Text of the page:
The summertime sunshine suited Yuuri. It tanned his beautiful brown skin, put a sparkle in his eyes, and made his ink black hair shine with health.
Gone were the baggy sweatshirts he’d hidden himself under during the spring. Yuuri looked more confident now, dressing in v-necks that showed off the muscles of his chest and shoulders, as well as his trimmer waistline. His stomach was still a bit soft, but Victor rather liked it that way. Whenever they hugged, he would put his hands on Yuuri’s middle on purpose, just to feel that bit of give in his flesh.
That was one of the major things that changed in their relationship that summer. Yuuri let Victor touch him more often. While he still had a moment of panic now and then, particularly when Victor caught him off guard with a hug, Yuuri no longer seemed to mind when they sat so close that their shoulders bumped together or when Victor took Yuuri’s hands into his own and lifted them into the air to demonstrate what he was looking for in his skating.
The tension that had defined their relationship that spring was gone—they were truly friends now—but a new kind of tension had taken its place. It was, however, a far more pleasant thing to endure.
When their hands brushed together while they walked, they didn’t talk about it. When Yuuri caught Victor staring at him at dinner, they didn’t talk about that either. And they definitely didn’t talk about Yuuri slowly gaining the confidence to stare back.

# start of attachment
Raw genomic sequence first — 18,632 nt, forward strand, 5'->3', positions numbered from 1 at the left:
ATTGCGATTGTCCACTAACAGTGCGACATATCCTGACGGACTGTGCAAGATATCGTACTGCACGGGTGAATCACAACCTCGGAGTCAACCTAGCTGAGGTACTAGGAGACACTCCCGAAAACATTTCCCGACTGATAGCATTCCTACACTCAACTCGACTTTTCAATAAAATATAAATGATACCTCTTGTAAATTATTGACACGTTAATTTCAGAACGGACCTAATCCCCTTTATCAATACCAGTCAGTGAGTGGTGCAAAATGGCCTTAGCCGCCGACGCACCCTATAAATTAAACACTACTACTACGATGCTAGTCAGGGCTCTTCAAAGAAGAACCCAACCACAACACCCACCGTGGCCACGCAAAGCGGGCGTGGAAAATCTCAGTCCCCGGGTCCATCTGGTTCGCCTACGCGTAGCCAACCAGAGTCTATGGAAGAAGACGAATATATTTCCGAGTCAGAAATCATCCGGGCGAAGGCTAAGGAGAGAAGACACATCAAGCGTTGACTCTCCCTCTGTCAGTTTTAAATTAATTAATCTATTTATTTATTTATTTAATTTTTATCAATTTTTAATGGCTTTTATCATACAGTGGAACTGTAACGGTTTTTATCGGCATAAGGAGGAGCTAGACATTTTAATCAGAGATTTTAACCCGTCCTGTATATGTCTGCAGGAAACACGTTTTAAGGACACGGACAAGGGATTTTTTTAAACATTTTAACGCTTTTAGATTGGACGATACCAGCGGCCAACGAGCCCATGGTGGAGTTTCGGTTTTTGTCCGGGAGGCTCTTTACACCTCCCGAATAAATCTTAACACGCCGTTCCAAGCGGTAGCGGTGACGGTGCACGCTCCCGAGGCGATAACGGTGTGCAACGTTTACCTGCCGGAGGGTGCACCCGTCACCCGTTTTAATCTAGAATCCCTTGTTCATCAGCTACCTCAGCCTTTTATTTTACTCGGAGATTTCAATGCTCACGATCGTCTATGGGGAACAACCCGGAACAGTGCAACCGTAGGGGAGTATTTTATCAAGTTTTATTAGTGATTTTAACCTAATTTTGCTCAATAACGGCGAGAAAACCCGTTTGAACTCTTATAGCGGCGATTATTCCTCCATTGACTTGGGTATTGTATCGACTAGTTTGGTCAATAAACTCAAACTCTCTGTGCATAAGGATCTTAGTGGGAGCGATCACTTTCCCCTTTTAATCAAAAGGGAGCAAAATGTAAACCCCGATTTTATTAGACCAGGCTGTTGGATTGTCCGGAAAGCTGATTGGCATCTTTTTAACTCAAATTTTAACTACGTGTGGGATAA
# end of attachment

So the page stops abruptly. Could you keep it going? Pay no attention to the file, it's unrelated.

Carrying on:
What they did talk about was skating. Their big project that summer was producing Yuuri’s Free Skate program and Victor couldn’t have been prouder of Yuuri for taking charge. He not only picked out the music, but he’d had it commissioned. He decided what his theme would be, helped with the choreography, and every time Victor challenged him to include a difficult element, Yuuri declared without hesitation that he would do it.
Watching him rediscover his love for skating was a beautiful thing to witness.
Watching Yuuri in general . . . that was beautiful, too.
“What does the end of this music mean to you?” Victor said one day at practice. “What do you see when you hear it?”
They were at the Ice Castle, hovering around the CD player on a break. Victor had a pad of paper in one hand and a pencil in the other. Something about the jump composition they’d decided on still didn’t feel quite right, particularly the last part.
“What do I see?” Yuuri said.
“For yourself,” Victor clarified. “For the end of your story.”
“Sorry. I’m still not following.”
Victor tapped the final jump listed on his notepad. The one that felt out of place. “This doesn’t go anywhere. The finale is anticlimactic because it lacks substance. It feels like you’re just sailing off into a metaphorical sunset instead of achieving a satisfying ending to your story.”
“But what if I like metaphorical sunsets?” Yuuri offered him a sheepish smile. “That sounds kind of nice, actually.”
“A sunset isn’t an ending. Let me explain it this way. You’ve said the beginning of Yuri on Ice represents when you felt like you were fighting alone, and then the tempo picks up and the violin joins the piano, which is me showing up here as your coach. Then the break in the music is where you soar on your new understanding of the love that surrounds you. But what happens after that?”
Yuuri shrugged and looked down at the notepad. “Hopefully I win a gold medal.”
Victor shook his head. “That’s a goal. It’s important to have those, but a win at the Grand Prix Final is not a real end to your story. I’m talking emotion, Yuuri. When you look back at everything that’s happened in your life—all the fighting and struggling—what do you want as your reward?”
Yuuri met Victor’s eyes.
And it made the bottom drop out of his stomach, the way he looked at him. Victor heard it clear as day, even though Yuuri hadn’t said a word.
I want you.